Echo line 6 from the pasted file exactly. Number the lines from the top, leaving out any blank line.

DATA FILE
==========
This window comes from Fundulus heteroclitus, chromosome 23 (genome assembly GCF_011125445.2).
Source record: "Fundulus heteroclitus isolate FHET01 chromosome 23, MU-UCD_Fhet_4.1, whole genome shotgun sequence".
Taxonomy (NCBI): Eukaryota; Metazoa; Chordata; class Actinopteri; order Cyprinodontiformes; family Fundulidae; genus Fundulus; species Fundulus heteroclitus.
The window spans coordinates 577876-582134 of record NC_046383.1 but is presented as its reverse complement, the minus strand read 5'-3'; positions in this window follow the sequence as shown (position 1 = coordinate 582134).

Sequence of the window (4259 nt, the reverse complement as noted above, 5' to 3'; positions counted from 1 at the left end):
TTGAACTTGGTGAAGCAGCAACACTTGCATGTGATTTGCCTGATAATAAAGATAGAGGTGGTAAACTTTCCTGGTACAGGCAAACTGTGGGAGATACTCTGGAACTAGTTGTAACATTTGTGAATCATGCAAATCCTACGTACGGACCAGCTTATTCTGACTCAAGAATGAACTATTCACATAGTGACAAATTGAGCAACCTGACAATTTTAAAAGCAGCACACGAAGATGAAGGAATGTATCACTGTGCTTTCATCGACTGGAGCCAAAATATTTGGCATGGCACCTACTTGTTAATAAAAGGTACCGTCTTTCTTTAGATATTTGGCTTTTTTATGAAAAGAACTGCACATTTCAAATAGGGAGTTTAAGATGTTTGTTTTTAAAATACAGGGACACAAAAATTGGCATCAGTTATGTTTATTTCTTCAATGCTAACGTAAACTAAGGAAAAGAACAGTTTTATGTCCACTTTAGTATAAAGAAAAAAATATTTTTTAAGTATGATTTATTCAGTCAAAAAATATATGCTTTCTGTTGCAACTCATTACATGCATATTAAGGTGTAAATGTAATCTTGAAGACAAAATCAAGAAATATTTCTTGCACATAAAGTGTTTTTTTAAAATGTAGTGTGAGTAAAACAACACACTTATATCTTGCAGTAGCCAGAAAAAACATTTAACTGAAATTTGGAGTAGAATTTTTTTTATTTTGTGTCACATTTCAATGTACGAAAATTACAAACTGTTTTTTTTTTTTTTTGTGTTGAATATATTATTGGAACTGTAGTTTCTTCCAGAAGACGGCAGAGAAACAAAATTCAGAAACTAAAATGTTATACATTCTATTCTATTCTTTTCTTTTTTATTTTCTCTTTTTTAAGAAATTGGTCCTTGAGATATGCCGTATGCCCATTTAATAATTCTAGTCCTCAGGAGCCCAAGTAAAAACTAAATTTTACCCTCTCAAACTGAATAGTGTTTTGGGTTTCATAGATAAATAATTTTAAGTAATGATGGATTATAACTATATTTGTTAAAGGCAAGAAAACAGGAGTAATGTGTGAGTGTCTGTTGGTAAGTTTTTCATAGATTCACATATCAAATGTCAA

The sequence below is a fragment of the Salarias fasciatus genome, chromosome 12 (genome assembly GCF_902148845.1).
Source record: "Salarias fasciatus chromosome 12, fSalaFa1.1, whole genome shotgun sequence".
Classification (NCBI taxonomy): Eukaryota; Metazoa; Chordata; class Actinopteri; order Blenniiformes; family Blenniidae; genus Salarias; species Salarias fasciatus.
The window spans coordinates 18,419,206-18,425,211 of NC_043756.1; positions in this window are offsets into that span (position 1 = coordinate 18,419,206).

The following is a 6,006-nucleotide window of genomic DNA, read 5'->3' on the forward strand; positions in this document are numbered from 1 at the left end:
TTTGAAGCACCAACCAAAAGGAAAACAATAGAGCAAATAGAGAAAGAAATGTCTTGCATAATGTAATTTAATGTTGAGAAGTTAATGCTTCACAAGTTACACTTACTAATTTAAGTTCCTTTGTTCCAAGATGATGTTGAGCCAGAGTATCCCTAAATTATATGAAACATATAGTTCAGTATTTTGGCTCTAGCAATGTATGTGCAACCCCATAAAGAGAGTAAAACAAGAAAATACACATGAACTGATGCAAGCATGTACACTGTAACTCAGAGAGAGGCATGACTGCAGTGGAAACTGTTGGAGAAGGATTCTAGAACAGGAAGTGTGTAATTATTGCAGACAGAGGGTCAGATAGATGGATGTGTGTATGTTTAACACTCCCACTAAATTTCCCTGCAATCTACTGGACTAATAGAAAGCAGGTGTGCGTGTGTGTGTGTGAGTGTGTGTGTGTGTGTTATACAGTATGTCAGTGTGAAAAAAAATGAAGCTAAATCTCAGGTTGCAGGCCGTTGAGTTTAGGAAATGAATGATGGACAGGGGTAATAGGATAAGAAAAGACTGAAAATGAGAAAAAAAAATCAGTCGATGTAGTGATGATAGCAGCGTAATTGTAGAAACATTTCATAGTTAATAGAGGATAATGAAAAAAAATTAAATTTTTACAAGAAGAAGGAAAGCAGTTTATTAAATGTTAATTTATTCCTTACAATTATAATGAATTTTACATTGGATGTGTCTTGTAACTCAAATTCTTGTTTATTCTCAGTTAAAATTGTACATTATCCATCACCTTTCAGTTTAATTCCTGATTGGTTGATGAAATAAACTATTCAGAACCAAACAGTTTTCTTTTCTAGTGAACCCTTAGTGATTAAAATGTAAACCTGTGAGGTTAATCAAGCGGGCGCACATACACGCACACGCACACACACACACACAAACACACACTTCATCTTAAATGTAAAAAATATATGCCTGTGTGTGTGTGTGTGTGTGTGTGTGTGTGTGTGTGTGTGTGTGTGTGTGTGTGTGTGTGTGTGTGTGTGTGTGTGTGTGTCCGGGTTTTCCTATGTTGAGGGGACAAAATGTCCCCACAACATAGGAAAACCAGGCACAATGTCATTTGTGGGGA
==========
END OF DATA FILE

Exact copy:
TTGAACTTGGTGAAGCAGCAACACTTGCATGTGATTTGCCTGATAATAAAGATAGAGGTGGTAAACTTTCCTGGTACAGGCAAACTGTGGGAGATACTCTGGAACTAGTTGTAACATTTGTGAATCATGCAAATCCTACGTACGGACCAGCTTATTCTGACTCAAGAATGAACTATTCACATAGTGACAAATTGAGCAACCTGACAATTTTAAAAGCAGCACACGAAGATGAAGGAATGTATCACTGTGCTTTCATCGACTGGAGCCAAAATATTTGGCATGGCACCTACTTGTTAATAAAAGGTACCGTCTTTCTTTAGATATTTGGCTTTTTTATGAAAAGAACTGCACATTTCAAATAGGGAGTTTAAGATGTTTGTTTTTAAAATACAGGGACACAAAAATTGGCATCAGTTATGTTTATTTCTTCAATGCTAACGTAAACTAAGGAAAAGAACAGTTTTATGTCCACTTTAGTATAAAGAAAAAAATATTTTTTAAGTATGATTTATTCAGTCAAAAAATATATGCTTTCTGTTGCAACTCATTACATGCATATTAAGGTGTAAATGTAATCTTGAAGACAAAATCAAGAAATATTTCTTGCACATAAAGTGTTTTTTTAAAATGTAGTGTGAGTAAAACAACACACTTATATCTTGCAGTAGCCAGAAAAAACATTTAACTGAAATTTGGAGTAGAATTTTTTTTATTTTGTGTCACATTTCAATGTACGAAAATTACAAACTGTTTTTTTTTTTTTTTGTGTTGAATATATTATTGGAACTGTAGTTTCTTCCAGAAGACGGCAGAGAAACAAAATTCAGAAACTAAAATGTTATACATTCTATTCTATTCTTTTCTTTTTTATTTTCTCTTTTTTAAGAAATTGGTCCTTGAGATATGCCGTATGCCCATTTAATAATTCTAGTCCTCAGGAGCCCAAGTAAAAACTAAATTTTACCCTCTCAAACTGAATAGTGTTTTGGGTTTCATAGATAAATAATTTTAAGTAATGATGGATTATAACTATATTTGTTAAAGGCAAGAAAACAGGAGTAATGTGTGAGTGTCTGTTGGTAAGTTTTTCATAGATTCACATATCAAATGTCAA